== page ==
Some time ago, my daughter asked me what kind of iPod I had when I was 10. My answer was that I didn’t get one till I was 13 and it was called the Sony Walkman. I told her it was able to play a cassette with up to 20 songs. Well she fell into a pit of dismay like no other. She felt bad that my child hood lacked in technology.
That being said, at 10 years old, she knows so much more about technology than I did at that age. Luckily, I adapted and overcame my “no tech” upbringing, and find that if I do need support, I can reach out to those in my generation, or to my dear friend G.O.Ogle.
How do you support those that were not only in the “no tech” generation of the 60’s and 70’ss, but also in the generation of “what’s a TV?” or “I have a radio” from the 20’s to the 50’s? You have a couple of choices;
1. When mom, dad, nana or papa calls, get in your car and drive to their house. Then take 5 minutes to fix the issue and get a home cooked meal.
2. Download a remote rescue type of software and install it on their computer, as well as yours. Then all you need is a telephone so you can say “look at the mouse and see what I am doing.”
This was a very real issue for me, as a few months ago, I bought my own mother a new laptop. After initial setup, the questions and pseudo-issues started to come up. I found my self taking a 70 mile round trip a couple of times a week for the first two weeks. This is when I did some research and looked at several packages.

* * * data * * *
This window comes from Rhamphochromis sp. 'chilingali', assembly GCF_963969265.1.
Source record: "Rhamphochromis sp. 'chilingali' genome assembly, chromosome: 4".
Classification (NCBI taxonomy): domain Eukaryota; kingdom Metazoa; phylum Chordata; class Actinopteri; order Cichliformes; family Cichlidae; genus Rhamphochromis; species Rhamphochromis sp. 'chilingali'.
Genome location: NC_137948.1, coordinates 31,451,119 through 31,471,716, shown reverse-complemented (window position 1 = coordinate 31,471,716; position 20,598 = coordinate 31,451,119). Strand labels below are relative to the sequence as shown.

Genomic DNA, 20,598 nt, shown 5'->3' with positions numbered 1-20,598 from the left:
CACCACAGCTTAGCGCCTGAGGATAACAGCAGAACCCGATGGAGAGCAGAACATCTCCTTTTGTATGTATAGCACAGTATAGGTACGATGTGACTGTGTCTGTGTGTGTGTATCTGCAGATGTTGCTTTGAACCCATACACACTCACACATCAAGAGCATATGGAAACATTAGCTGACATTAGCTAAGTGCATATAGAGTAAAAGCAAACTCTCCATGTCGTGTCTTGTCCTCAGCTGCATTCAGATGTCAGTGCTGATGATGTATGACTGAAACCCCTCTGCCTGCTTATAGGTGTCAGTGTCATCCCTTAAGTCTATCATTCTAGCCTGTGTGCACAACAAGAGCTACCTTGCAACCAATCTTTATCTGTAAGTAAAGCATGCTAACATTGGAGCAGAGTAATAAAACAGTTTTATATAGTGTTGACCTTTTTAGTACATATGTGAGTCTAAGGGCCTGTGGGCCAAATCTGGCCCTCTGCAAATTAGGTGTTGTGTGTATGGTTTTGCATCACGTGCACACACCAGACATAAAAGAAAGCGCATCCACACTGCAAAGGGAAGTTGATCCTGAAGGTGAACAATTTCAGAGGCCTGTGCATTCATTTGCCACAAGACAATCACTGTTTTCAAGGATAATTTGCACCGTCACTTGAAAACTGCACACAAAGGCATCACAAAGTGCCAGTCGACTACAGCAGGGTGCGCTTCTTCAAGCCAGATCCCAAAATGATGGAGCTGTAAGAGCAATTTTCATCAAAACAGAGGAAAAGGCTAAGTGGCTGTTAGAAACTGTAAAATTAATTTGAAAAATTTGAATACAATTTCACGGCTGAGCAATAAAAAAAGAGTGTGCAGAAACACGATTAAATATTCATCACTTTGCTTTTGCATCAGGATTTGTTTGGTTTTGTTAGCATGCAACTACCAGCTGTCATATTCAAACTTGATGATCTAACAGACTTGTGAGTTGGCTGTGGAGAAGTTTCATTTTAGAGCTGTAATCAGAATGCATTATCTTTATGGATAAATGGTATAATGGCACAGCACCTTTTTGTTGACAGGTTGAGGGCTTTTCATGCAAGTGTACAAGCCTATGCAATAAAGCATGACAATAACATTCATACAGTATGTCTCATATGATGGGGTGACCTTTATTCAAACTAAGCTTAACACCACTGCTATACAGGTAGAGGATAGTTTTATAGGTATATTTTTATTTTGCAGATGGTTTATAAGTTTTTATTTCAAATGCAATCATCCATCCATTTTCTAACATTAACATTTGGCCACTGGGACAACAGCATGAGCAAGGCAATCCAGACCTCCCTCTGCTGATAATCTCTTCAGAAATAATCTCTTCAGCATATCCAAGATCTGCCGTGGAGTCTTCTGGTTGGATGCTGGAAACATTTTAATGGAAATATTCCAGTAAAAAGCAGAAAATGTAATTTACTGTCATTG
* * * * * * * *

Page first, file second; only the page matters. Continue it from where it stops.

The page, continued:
The simple install, took only seconds on the target laptop. All that was left was the necessity of setting up permissions on the same. Once that was done and an account was created on the Log Me In website, the state was set for the ease of remote support.
From install on the target pc (it also does macs and they are testing a beta version for Linux called Hamachi) to creating an account on the website then logging in to the target PC, took less than 5 minutes.
Once you log in on the website, you can access the target computer in such a way that it really looks like you are sitting in front of that same target computer. The screen resolution is perfect. On the other end, they see no change (barring an alert from log me in) except for the fact that they see the mouse and screen being controlled.
At this point, support is so seamless, it is excruciatingly easy. You can simply tell your “supportee” to follow the moving mouse. They can ask questions where your response will be “Watch what I do with the mouse.” “Do you see how that works now ?”
Log Me In, also allows you to remotely control the printer. It allows you to actually type (directions maybe) on their wordprocessor and then print it to their computer as if you were there.
As for security, Log Me In boasts “the best of the best”;
“LogMeIn hosts maintain a persistent connection with a LogMeIn server. This connection is secured using SSL/TLS. The LogMeIn server's identity is verified using its PKI certificate. The host's identity is verified based on a pre-assigned identifier and a pre-shared secret. These credentials are transmitted by the host to the server over the authenticated SSL/TLS connection……”
That goes the same when speaking of its intrusion protection, which states;
“Authenticating with LogMeIn.com or (in case of a browser left unattended in the wrong place at the wrong time) authenticating with the host can be subject to brute force login attempts by unauthorized users. Both LogMeIn.com and the host employ simple but efficient lockout mechanisms that only allow a few incorrect logins before locking the account or the offending IP address.”
All things considered, all reviews done, Log Me In is really the best all around remote access/control software available. It’s cross-platform features that also include mobile OS’s (iOS and Android), as well as security features, make it second to none. Learn more at www.logmein.com.